‘Segways on steroids’ set to be the future of urban policing

Urban police forces across the world could soon be taking to electric three-wheelers to boost crowd control and cut crime.

Dubbed Raptor, the electric vehicles are being trialled at several police forces worldwide, with some already taking orders for everyday use.

The vehicles, which have a top speed of 40km/hr (25m/hr), are designed for both indoor and outdoor use, meaning they could be utilised for everything from patrols to sporting events.

Paul Loomes, managing director of Ecospin, the British company behind Raptor, described the vehicles as “Segways on steroids”.

They are driven in a similarly upright style, but are far more nippy, allowing for quick ground coverage and apprehension of criminals.

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The vehicles are particularly effective for crowd control due to their ability to elevate police officers above the heaving masses.

Their ability to start and stop quickly also enables fast dismounting, which Loomes suggested could be effective if an officer needs to quickly jump off and taser an offender.

Their primary use, however, could be in patrols. A trail with French police that saw officers wearing pedometers on foot patrols before using Raptors as an alternative saw far more ground covered with the vehicles, increasing police presence.

The trial saw a remarkable 12% drop in crime in just three months.

Raptors can already be found in several countries worldwide. Loomes said that vehicles have been deployed in the USA, Israel, Mexico, Ireland, England, Canada and Australia.

Montreal police force has already ordered several units for its airport operations, presumably because of the vehicle’s ability to cover ground quickly, and Ecospin has also had an order from Dallas police.

Other forces that have trialled the vehicles include the UK’s Leicester Police and New York Police Department.

Raptors are not just effective policing vehicles, however. They are also being touted as emergency vehicles for paramedics, as well as for a variety of municipal uses.

Private companies and individuals can even make orders, suggesting that Raptor could even become a familiar site of office campuses.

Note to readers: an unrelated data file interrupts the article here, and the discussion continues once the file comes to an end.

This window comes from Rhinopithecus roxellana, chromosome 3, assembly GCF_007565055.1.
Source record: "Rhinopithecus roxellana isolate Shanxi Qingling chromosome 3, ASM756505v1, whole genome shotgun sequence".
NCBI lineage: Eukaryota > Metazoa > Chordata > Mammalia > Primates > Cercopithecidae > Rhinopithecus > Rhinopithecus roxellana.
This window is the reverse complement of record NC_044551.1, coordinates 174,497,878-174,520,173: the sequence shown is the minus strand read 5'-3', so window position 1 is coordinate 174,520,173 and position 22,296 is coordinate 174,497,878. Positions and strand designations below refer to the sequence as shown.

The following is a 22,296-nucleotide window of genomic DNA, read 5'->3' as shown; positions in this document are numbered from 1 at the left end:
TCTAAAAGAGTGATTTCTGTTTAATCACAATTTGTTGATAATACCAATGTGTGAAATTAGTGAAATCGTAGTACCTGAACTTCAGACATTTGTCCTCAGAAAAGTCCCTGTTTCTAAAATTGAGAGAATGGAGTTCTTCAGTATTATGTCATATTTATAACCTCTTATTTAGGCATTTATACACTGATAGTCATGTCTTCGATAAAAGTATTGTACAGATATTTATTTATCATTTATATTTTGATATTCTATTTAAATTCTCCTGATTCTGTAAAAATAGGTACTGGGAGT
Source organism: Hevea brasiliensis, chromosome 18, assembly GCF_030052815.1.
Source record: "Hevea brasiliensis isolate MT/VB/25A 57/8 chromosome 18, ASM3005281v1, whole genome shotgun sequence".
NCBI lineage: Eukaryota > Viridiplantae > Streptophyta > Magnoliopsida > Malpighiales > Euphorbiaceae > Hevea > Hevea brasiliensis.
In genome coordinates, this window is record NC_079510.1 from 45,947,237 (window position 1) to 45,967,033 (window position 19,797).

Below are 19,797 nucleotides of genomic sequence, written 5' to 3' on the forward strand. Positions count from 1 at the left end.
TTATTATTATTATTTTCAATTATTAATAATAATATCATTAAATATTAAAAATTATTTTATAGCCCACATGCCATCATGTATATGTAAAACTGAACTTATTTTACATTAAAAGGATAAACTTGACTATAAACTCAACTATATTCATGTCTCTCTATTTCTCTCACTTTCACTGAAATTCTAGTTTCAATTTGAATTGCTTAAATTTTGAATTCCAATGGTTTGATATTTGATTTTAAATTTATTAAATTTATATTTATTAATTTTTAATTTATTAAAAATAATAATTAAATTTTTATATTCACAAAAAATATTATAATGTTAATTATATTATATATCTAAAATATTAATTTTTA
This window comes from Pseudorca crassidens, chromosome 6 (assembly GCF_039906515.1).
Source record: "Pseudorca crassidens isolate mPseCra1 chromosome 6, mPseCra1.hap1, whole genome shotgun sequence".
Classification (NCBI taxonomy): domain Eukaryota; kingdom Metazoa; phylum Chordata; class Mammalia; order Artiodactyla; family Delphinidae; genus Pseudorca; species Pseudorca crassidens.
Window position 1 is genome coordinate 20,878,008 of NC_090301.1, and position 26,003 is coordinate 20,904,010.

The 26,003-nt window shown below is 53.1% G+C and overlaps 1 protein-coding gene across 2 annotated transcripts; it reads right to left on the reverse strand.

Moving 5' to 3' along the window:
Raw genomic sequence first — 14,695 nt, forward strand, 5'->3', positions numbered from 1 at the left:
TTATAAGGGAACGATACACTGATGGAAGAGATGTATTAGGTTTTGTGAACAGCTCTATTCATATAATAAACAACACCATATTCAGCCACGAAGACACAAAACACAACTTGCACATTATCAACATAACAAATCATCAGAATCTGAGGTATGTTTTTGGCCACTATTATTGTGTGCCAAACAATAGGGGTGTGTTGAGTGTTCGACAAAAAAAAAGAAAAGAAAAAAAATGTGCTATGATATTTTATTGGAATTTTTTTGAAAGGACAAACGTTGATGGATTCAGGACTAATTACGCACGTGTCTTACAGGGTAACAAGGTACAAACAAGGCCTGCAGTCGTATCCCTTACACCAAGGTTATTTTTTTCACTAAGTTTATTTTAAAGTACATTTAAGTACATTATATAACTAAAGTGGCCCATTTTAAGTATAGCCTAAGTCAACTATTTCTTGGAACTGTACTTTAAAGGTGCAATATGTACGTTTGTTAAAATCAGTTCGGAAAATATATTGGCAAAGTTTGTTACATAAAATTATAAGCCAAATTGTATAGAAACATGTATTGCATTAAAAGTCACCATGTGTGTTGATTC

Images courtesy of Raptor / Ecospin Ltd


Artificial Intelligence: Future smartphones will know your mood

Smartphones will soon start to behave as intelligent entities that know how we feel and what our emotions are, as well as being able to predict ways to improve our lives.

Vincent Spruyt from Argus Labs said the company is working on technology that knows what mood you are in and how that’s likely to change.

The artificial intelligence will not just be confined to smartphones, but phones will act as a gateway for predicting our emotions.

During a talk at Internet World in London, he said that the company is currently working on a radio player for a major entertainment company that can pick what song plays next based on your mood.

“You could have an intelligent car. A car that knows you are a very assertive drive and plays the correct music to try and calm you down when it knows there is a traffic jam ahead,” Spruyt said.

The technology could be used by advertisers and those wanting to provide products to people who are in certain moods.

This may include drinks machines that provide you with something that will stimulate you if you are feeling tired.

Other possible uses include predicting what you’ll write in SMS messages and how you will sleep that night.

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The technology, a deep learning system, is based around three different components.

It uses data provided by the user, sensor data from a smartphone, or other gadget, and also their own algorithms. Argus Labs currently has an easy to use context-aware API and SDK.

Spruyt said it is possible to pick up a lot of signs about a person’s mood from the way they use their smartphone.

For example when we are annoyed we may touch the screen of our device with more force and when we are in a good mood we may move the phone around more.

When this is combined with data about our locations and routines, as well as social media data, it is possible for Argus’ software to determine our mood and also predict what they may be like in the future.

At present, according to Spruyt, smartphones are just a “form factor” and something that we are used to.

Even though wearables are redefining what the smartphone is it will probably always act as a gateway between other kinds of sensors.

He said: “A Smartphone should be more than just a phone it should be a smart agent. It should proactively try and think what you think and feel what you feel.”

The more a person uses the framework the better it becomes for them and more it knows about them.

However, there are ethical considerations, as well as the obvious privacy ones, that need to be taken into account.

He said it is ethically difficult to decide whether to play songs based on the current mood of an individual or the upcoming predicted mood – as this could change a person’s mood.



Images courtesy of Argus Labs